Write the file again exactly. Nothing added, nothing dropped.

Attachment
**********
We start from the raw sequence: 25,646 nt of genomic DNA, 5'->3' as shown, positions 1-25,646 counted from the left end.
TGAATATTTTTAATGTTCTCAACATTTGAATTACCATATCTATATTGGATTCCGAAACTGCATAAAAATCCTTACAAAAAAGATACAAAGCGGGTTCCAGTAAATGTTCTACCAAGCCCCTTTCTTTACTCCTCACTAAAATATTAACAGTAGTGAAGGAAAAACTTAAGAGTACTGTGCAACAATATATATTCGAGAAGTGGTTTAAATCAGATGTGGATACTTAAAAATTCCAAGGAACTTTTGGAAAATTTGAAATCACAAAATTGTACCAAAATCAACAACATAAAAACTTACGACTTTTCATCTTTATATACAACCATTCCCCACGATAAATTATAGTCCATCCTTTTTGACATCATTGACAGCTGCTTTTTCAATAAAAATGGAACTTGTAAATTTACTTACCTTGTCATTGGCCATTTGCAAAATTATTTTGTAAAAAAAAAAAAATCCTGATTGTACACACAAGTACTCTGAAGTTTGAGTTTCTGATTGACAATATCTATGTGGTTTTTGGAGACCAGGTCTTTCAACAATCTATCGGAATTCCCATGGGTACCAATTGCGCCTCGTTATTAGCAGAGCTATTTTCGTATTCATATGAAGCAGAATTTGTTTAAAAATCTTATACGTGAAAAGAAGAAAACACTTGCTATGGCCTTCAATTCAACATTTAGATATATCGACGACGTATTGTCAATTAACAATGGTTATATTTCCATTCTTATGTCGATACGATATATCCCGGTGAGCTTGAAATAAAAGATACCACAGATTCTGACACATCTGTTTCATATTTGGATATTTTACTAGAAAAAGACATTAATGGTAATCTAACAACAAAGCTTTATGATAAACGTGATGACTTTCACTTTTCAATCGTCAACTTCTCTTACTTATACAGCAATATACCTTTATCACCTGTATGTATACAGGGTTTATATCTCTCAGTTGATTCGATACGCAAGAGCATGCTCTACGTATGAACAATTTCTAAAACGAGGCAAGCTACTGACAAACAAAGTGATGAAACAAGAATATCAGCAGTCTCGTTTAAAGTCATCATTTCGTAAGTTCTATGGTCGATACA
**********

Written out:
We start from the raw sequence: 25,646 nt of genomic DNA, 5'->3' as shown, positions 1-25,646 counted from the left end.
TGAATATTTTTAATGTTCTCAACATTTGAATTACCATATCTATATTGGATTCCGAAACTGCATAAAAATCCTTACAAAAAAGATACAAAGCGGGTTCCAGTAAATGTTCTACCAAGCCCCTTTCTTTACTCCTCACTAAAATATTAACAGTAGTGAAGGAAAAACTTAAGAGTACTGTGCAACAATATATATTCGAGAAGTGGTTTAAATCAGATGTGGATACTTAAAAATTCCAAGGAACTTTTGGAAAATTTGAAATCACAAAATTGTACCAAAATCAACAACATAAAAACTTACGACTTTTCATCTTTATATACAACCATTCCCCACGATAAATTATAGTCCATCCTTTTTGACATCATTGACAGCTGCTTTTTCAATAAAAATGGAACTTGTAAATTTACTTACCTTGTCATTGGCCATTTGCAAAATTATTTTGTAAAAAAAAAAAAATCCTGATTGTACACACAAGTACTCTGAAGTTTGAGTTTCTGATTGACAATATCTATGTGGTTTTTGGAGACCAGGTCTTTCAACAATCTATCGGAATTCCCATGGGTACCAATTGCGCCTCGTTATTAGCAGAGCTATTTTCGTATTCATATGAAGCAGAATTTGTTTAAAAATCTTATACGTGAAAAGAAGAAAACACTTGCTATGGCCTTCAATTCAACATTTAGATATATCGACGACGTATTGTCAATTAACAATGGTTATATTTCCATTCTTATGTCGATACGATATATCCCGGTGAGCTTGAAATAAAAGATACCACAGATTCTGACACATCTGTTTCATATTTGGATATTTTACTAGAAAAAGACATTAATGGTAATCTAACAACAAAGCTTTATGATAAACGTGATGACTTTCACTTTTCAATCGTCAACTTCTCTTACTTATACAGCAATATACCTTTATCACCTGTATGTATACAGGGTTTATATCTCTCAGTTGATTCGATACGCAAGAGCATGCTCTACGTATGAACAATTTCTAAAACGAGGCAAGCTACTGACAAACAAAGTGATGAAACAAGAATATCAGCAGTCTCGTTTAAAGTCATCATTTCGTAAGTTCTATGGTCGATACA